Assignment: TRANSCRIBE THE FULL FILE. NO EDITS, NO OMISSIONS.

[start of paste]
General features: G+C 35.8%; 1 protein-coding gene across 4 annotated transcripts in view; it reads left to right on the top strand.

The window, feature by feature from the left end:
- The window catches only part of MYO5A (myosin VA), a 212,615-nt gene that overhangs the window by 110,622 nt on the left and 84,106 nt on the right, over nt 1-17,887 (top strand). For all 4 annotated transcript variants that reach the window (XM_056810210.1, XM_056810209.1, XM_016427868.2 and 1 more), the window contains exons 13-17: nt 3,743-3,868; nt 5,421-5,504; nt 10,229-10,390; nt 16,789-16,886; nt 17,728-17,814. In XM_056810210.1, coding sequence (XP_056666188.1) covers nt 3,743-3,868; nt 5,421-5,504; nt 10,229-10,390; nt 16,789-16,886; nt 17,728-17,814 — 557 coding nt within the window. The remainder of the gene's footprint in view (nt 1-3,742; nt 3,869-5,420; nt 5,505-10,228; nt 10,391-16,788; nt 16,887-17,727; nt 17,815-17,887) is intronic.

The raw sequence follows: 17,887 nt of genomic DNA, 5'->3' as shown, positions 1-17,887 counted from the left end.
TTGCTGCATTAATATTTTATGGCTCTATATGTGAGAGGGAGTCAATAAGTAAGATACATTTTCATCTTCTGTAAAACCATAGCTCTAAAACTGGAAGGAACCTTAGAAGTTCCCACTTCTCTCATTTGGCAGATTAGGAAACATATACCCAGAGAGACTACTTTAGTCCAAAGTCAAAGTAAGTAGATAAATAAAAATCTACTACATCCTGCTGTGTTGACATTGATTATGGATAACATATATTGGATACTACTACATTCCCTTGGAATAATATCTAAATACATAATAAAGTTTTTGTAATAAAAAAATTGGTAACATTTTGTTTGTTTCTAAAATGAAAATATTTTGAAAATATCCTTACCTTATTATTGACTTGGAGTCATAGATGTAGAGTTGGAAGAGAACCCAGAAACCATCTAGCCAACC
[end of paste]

General features: G+C 35.8%; 1 protein-coding gene across 4 annotated transcripts in view; it reads left to right on the top strand.

The window, feature by feature from the left end:
- The window catches only part of MYO5A (myosin VA), a 212,615-nt gene that overhangs the window by 110,622 nt on the left and 84,106 nt on the right, over nt 1-17,887 (top strand). For all 4 annotated transcript variants that reach the window (XM_056810210.1, XM_056810209.1, XM_016427868.2 and 1 more), the window contains exons 13-17: nt 3,743-3,868; nt 5,421-5,504; nt 10,229-10,390; nt 16,789-16,886; nt 17,728-17,814. In XM_056810210.1, coding sequence (XP_056666188.1) covers nt 3,743-3,868; nt 5,421-5,504; nt 10,229-10,390; nt 16,789-16,886; nt 17,728-17,814 — 557 coding nt within the window. The remainder of the gene's footprint in view (nt 1-3,742; nt 3,869-5,420; nt 5,505-10,228; nt 10,391-16,788; nt 16,887-17,727; nt 17,815-17,887) is intronic.

The raw sequence follows: 17,887 nt of genomic DNA, 5'->3' as shown, positions 1-17,887 counted from the left end.
TTGCTGCATTAATATTTTATGGCTCTATATGTGAGAGGGAGTCAATAAGTAAGATACATTTTCATCTTCTGTAAAACCATAGCTCTAAAACTGGAAGGAACCTTAGAAGTTCCCACTTCTCTCATTTGGCAGATTAGGAAACATATACCCAGAGAGACTACTTTAGTCCAAAGTCAAAGTAAGTAGATAAATAAAAATCTACTACATCCTGCTGTGTTGACATTGATTATGGATAACATATATTGGATACTACTACATTCCCTTGGAATAATATCTAAATACATAATAAAGTTTTTGTAATAAAAAAATTGGTAACATTTTGTTTGTTTCTAAAATGAAAATATTTTGAAAATATCCTTACCTTATTATTGACTTGGAGTCATAGATGTAGAGTTGGAAGAGAACCCAGAAACCATCTAGCCAACC